Number of Clogs

If you have multiple clogs or get frequent clogs, particularly in different locations in your home, there's likely a more significant blockage or problem in the main line. Clearing multiple clogs is typically a costly job involving a video line inspection to identify the location and cause of the blockage and, in some cases, may require additional services to remove root incursions or repair damage from rock or root penetrations. 

Cause of the Blockage

General household waste, such as soap build-up, hair plugs, and food debris are commonplace and easy to remove. But corrosion in the pipes or a blockage caused by tree roots or damage to the pipe is considerably more expensive.

Video Inspection

A video inspection costs an average of $700, and ranges from $250 to $1,300. This cost is only for the inspection. Clearing the blockage is charged separately. A video inspection is necessary if a pro has already attempted to snake the drain and either couldn't remove the blockage or removed the blockage but the drain is still running persistently slow.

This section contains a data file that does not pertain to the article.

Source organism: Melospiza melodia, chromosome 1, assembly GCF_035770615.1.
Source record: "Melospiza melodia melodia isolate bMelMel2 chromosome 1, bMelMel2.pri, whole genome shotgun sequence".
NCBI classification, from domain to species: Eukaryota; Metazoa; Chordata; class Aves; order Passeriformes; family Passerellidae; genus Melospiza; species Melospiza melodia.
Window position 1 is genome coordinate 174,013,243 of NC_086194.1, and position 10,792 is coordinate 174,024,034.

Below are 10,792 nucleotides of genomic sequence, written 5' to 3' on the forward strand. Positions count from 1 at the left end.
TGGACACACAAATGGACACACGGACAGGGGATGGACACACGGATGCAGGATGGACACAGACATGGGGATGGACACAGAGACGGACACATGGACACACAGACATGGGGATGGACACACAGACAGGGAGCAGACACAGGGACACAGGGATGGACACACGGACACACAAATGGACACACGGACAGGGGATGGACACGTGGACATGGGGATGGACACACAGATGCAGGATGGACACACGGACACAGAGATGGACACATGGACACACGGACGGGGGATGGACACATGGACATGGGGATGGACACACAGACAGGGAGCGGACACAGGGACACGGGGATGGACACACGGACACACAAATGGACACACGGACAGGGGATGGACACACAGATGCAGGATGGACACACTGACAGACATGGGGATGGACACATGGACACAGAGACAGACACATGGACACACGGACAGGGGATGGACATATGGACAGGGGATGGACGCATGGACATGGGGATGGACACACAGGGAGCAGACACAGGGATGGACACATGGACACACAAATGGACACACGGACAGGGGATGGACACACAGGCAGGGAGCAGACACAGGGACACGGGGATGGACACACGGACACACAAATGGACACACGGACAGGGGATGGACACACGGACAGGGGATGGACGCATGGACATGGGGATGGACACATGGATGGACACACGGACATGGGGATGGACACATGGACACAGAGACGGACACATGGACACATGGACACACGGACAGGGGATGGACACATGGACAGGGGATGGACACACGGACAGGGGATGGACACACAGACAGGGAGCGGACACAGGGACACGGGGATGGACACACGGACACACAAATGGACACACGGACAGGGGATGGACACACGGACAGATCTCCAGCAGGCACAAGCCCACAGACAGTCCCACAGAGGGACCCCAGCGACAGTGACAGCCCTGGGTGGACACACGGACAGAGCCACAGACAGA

In that case, a video camera inspection is necessary to find the cause of the blockage and to check the line for damage, such as root incursions or back-pitched sections. 

Snaking vs. Hydro Jetting

Snaking a drain costs $145 to $350 while hydro jetting costs $350 to $600. Hydro jetting uses high-pressure water to remove debris, including tree roots. The use of high-pressure water is extremely effective and removes more debris than snaking.

However, in older homes, you should use it with caution. Because of its efficiency, the water can damage old pipes and cause leaks, which leads to further problems and costs. In homes with suitably durable pipes, hydro jetting is the method of choice for stubborn blockages and in cases where multiple drains are backing up. Talk to your local plumbing pro to solicit their recommendation for your specific situation.

Type of Drain

Each type of drain in your home requires a different amount of time, and therefore money, to fix. For example, clearing a kitchen sink typically costs less than clearing a shower drain. Additionally, the more serious the issue becomes, the more it costs to fix. Calling a plumber at the first sign of a drain problem is the most cost-effective solution.

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Type of Drain